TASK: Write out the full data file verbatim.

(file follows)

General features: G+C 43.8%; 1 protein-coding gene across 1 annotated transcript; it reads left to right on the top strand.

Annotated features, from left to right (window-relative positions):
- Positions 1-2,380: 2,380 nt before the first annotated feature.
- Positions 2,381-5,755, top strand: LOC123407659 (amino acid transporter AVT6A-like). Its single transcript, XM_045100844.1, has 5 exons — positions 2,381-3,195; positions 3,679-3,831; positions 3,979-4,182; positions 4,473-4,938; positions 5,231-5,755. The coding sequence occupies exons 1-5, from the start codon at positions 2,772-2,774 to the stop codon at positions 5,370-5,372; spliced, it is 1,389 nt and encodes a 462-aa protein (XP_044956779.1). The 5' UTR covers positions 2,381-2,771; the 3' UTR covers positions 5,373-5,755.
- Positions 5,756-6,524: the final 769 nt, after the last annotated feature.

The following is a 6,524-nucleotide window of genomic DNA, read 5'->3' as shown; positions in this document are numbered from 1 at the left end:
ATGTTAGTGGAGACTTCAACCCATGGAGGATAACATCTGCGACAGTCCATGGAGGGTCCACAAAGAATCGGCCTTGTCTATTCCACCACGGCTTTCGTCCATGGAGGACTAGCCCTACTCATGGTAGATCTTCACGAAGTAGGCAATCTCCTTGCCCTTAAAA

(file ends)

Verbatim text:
General features: G+C 43.8%; 1 protein-coding gene across 1 annotated transcript; it reads left to right on the top strand.

Annotated features, from left to right (window-relative positions):
- Positions 1-2,380: 2,380 nt before the first annotated feature.
- Positions 2,381-5,755, top strand: LOC123407659 (amino acid transporter AVT6A-like). Its single transcript, XM_045100844.1, has 5 exons — positions 2,381-3,195; positions 3,679-3,831; positions 3,979-4,182; positions 4,473-4,938; positions 5,231-5,755. The coding sequence occupies exons 1-5, from the start codon at positions 2,772-2,774 to the stop codon at positions 5,370-5,372; spliced, it is 1,389 nt and encodes a 462-aa protein (XP_044956779.1). The 5' UTR covers positions 2,381-2,771; the 3' UTR covers positions 5,373-5,755.
- Positions 5,756-6,524: the final 769 nt, after the last annotated feature.

The following is a 6,524-nucleotide window of genomic DNA, read 5'->3' as shown; positions in this document are numbered from 1 at the left end:
ATGTTAGTGGAGACTTCAACCCATGGAGGATAACATCTGCGACAGTCCATGGAGGGTCCACAAAGAATCGGCCTTGTCTATTCCACCACGGCTTTCGTCCATGGAGGACTAGCCCTACTCATGGTAGATCTTCACGAAGTAGGCAATCTCCTTGCCCTTAAAA